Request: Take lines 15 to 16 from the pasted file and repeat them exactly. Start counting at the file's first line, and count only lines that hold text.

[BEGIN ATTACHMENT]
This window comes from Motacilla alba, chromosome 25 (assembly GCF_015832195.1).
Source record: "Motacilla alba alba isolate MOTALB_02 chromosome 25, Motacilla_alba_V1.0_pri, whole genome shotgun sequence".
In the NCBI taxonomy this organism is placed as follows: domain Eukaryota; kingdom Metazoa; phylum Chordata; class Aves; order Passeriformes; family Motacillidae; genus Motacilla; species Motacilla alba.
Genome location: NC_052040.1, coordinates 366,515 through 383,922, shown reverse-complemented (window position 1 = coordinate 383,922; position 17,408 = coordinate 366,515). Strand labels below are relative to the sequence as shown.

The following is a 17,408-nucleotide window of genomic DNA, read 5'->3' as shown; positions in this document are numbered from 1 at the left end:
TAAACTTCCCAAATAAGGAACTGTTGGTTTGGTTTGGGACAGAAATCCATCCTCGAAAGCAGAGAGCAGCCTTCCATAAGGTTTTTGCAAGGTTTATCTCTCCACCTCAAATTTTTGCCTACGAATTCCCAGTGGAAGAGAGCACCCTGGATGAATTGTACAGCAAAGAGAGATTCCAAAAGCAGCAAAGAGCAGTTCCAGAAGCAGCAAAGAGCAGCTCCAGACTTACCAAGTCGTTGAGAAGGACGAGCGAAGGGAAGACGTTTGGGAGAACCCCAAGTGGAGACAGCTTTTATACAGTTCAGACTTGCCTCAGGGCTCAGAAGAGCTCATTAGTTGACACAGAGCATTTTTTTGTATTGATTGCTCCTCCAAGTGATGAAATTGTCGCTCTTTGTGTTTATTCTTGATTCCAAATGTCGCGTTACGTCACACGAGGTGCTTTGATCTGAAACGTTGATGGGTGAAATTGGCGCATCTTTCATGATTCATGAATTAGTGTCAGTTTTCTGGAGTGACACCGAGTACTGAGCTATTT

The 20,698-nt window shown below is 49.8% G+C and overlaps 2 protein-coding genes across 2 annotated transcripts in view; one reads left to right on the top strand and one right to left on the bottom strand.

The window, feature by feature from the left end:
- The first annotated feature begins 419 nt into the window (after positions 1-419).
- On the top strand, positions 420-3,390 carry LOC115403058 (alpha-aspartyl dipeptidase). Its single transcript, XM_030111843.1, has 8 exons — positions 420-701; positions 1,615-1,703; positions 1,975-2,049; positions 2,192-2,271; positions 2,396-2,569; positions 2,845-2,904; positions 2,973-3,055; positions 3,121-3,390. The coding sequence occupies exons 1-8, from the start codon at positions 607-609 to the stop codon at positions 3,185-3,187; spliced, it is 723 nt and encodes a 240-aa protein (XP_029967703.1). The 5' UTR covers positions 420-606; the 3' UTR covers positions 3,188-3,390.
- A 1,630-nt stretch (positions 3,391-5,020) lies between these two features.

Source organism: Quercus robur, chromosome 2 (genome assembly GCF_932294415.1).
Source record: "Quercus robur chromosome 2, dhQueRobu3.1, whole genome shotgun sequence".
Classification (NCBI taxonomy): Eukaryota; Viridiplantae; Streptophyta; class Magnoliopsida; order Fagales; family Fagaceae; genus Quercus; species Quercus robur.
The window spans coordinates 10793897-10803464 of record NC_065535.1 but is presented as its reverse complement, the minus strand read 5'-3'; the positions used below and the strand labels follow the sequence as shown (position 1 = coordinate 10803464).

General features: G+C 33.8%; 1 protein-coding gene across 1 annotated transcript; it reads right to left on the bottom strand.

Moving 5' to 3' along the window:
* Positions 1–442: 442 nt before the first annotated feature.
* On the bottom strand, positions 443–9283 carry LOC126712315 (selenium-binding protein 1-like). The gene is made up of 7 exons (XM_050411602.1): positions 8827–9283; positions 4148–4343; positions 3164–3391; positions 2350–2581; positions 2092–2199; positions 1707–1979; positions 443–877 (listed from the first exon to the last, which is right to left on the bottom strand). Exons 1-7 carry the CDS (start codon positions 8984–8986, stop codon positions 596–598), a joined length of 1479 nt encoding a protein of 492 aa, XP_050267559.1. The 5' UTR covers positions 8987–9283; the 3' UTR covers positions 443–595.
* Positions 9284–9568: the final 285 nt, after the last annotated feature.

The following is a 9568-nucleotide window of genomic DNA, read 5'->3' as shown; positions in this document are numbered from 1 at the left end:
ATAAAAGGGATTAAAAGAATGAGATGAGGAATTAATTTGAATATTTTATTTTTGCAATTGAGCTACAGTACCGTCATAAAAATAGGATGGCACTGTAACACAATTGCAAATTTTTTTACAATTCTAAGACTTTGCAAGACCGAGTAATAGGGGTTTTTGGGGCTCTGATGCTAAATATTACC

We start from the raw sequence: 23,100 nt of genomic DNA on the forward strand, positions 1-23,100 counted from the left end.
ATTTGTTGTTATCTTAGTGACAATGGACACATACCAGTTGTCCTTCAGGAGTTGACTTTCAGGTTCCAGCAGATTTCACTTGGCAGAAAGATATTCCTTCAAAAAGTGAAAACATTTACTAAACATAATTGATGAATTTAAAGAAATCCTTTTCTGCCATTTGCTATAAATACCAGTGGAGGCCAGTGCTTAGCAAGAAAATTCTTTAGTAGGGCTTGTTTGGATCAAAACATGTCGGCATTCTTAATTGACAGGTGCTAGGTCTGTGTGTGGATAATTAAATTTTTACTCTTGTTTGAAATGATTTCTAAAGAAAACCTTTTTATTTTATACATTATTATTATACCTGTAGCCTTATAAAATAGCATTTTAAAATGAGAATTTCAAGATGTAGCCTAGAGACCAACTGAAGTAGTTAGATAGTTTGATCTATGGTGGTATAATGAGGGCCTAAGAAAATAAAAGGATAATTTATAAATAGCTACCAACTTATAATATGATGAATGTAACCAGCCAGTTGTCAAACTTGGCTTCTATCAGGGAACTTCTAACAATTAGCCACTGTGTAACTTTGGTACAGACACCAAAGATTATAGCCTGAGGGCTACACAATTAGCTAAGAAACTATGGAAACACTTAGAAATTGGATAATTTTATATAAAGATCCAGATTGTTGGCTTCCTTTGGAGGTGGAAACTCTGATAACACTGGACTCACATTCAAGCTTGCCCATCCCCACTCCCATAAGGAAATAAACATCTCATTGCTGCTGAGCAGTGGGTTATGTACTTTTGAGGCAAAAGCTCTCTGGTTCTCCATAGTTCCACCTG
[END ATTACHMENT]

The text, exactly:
The window spans coordinates 10793897-10803464 of record NC_065535.1 but is presented as its reverse complement, the minus strand read 5'-3'; the positions used below and the strand labels follow the sequence as shown (position 1 = coordinate 10803464).

General features: G+C 33.8%; 1 protein-coding gene across 1 annotated transcript; it reads right to left on the bottom strand.